“I would have thought she wouldn’t have recovered as well as she did initially with that stone there,” Dr Emily Payne at Pet Vets told me this afternoon.
Now if this were simply a kidney stone, we’d just operate and remove it. “If it was just that one kidney, the prognosis wouldn’t be too bad,” Dr Payne said. But with the other kidney clearly not right? “The outlook isn’t that great.”
Since so many people now have a stake in Artemis’ future, I’ll present the options and ask for your advice.
Continue reading “Artemis, it’s decision time…”
Well that’s not good. With intravenous fluids reduced to 1.5x maintenance levels for two days, Artemis’ blood test results headed in the wrong direction. We now need to discover if there’s some reason for the kidneys not working other than, well, failed kidneys.
Dr Meredith Gibbs from Pet Vets phoned through the results a short time ago. Compared with the positive signs 48 hours ago, it’s “disappointing”.
Creatin levels climbed back to 690. Urea was back up to 22.7, although that’s not the worst it’s been. Red blood cell count is still low, in the mid-20s instead of the 30+ it should be in a cat — although that’s possibly just a symptom of the high fluid levels. Electrolytes are still a bit whacky.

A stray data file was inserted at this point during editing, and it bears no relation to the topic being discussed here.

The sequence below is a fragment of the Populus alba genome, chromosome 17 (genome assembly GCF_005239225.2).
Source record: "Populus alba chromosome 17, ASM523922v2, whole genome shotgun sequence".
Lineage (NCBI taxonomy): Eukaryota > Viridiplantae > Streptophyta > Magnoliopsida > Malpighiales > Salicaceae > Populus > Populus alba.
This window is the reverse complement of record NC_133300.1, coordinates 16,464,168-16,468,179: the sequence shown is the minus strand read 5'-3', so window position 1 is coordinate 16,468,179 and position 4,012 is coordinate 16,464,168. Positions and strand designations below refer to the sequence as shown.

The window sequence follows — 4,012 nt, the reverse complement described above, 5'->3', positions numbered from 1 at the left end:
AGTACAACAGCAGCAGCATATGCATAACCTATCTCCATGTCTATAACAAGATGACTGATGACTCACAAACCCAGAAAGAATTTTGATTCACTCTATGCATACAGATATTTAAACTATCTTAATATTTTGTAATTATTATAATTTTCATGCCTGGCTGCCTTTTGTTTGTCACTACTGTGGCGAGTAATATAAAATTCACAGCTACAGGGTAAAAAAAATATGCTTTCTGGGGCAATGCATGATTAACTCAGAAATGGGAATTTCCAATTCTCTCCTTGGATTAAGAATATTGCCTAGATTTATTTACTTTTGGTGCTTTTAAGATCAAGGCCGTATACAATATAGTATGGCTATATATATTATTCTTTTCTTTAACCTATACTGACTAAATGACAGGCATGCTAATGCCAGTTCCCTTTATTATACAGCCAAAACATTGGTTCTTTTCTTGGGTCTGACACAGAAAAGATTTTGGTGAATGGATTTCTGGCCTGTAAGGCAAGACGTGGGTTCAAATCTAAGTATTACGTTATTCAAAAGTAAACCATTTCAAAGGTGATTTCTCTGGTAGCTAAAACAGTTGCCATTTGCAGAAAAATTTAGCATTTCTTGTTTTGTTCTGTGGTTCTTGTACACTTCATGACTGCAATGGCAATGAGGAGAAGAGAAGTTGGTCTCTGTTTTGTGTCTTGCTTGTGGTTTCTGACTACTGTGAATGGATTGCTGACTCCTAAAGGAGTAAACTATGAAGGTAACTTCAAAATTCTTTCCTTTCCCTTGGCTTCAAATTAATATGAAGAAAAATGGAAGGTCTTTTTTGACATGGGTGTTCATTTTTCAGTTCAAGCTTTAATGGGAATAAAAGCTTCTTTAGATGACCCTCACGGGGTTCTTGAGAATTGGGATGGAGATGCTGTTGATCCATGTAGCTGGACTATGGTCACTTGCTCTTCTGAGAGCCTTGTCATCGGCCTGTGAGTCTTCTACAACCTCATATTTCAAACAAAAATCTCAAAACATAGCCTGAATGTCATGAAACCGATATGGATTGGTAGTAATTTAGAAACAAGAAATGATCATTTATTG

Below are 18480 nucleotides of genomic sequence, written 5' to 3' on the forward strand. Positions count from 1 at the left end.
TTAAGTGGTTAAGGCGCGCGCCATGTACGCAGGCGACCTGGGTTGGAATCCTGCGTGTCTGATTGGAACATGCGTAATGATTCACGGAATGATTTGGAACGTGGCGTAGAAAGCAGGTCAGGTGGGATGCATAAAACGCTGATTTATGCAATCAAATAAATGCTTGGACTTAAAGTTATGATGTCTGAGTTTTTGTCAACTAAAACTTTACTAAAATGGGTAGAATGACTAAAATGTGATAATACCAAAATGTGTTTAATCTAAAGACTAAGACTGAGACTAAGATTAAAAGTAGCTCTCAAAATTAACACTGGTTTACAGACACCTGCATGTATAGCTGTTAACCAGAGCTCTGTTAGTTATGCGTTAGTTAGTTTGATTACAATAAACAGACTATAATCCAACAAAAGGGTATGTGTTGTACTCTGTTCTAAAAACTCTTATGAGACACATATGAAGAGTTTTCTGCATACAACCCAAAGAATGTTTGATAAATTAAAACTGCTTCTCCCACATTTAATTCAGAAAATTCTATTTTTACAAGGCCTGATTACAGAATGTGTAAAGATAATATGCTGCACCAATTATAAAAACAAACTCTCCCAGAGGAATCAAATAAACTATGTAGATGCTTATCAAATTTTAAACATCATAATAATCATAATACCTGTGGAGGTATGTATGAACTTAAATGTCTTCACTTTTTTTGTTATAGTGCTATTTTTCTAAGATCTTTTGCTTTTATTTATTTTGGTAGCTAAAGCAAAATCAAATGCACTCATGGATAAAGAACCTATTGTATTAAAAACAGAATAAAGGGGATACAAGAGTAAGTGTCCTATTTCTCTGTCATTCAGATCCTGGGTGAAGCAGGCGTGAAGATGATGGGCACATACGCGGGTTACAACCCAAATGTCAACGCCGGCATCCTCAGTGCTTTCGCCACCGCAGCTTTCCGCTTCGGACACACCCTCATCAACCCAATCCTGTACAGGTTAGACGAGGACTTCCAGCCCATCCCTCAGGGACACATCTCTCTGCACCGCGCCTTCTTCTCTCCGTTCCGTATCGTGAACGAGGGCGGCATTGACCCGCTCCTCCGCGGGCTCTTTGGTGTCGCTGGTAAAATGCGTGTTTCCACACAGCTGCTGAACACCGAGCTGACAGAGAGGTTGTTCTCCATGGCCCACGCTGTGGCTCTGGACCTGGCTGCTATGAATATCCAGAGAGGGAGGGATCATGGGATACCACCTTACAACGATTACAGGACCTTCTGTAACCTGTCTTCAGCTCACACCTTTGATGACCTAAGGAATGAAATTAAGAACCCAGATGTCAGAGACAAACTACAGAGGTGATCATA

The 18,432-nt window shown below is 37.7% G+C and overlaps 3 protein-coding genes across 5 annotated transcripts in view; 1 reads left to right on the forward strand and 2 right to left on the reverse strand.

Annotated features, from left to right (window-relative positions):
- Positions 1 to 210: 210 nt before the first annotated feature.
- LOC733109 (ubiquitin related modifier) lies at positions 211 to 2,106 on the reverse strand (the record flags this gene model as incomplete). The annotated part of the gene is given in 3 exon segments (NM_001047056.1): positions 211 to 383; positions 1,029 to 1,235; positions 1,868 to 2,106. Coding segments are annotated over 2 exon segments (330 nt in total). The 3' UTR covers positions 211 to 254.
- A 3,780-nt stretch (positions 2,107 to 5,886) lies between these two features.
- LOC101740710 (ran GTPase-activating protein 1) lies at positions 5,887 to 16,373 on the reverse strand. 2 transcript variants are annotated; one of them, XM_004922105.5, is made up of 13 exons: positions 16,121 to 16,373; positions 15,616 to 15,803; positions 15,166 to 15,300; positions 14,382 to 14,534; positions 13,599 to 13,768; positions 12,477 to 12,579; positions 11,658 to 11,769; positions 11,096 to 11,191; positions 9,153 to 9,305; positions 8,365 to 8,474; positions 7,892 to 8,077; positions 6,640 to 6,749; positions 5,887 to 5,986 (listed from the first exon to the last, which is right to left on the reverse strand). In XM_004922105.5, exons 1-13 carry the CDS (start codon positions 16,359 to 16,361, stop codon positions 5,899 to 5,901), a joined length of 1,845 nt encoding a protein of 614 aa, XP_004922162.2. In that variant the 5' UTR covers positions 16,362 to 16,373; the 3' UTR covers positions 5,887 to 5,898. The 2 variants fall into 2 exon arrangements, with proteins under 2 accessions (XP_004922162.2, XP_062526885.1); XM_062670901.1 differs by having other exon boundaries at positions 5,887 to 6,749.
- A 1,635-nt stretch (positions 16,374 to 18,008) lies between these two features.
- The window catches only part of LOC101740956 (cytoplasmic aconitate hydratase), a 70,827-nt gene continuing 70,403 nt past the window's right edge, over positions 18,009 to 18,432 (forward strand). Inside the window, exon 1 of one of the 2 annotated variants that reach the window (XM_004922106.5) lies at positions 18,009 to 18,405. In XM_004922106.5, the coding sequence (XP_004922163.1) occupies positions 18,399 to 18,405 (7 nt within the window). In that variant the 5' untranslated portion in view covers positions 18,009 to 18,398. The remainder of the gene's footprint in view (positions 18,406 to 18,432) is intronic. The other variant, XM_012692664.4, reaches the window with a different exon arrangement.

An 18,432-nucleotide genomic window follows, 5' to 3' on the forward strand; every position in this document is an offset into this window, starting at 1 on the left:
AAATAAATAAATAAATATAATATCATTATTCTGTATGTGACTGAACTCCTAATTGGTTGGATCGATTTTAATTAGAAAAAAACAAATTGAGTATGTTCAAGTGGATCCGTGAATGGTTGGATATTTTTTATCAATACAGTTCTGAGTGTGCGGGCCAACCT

So Artemis goes back on the 2x maintenance levels of intravenous fluids — the poor man’s dialysis — until we figure out what’s going on.
And yet, Artemis has reportedly been “even more feisty” than she was on Sunday. She’s been eating overnight, she’s interacting with staff, and she’s showing all the signs of simply being frustrated with having to be in a cage.
After consultations with a specialist at the University of Sydney, a plan has been agreed upon. Ultrasound, X-rays and attempts to culture potential infectious agents to see if there’s some treatable cause of the kidneys not working. That’ll begin tomorrow and we’ll have news of the ultrasound and X-rays around 24 hours from now.
If none of those procedures reveal anything treatable, then we’re looking at untreatable kidney failure. It may not be that. But it’s a distinct possibility, despite Artemis’ apparent external health.
As for exploring the options, there is a veterinary surgeon in Melbourne who does kidney transplants. Enquiries have been made, and we’ll see what the requirements are, but… you know… We’ll see.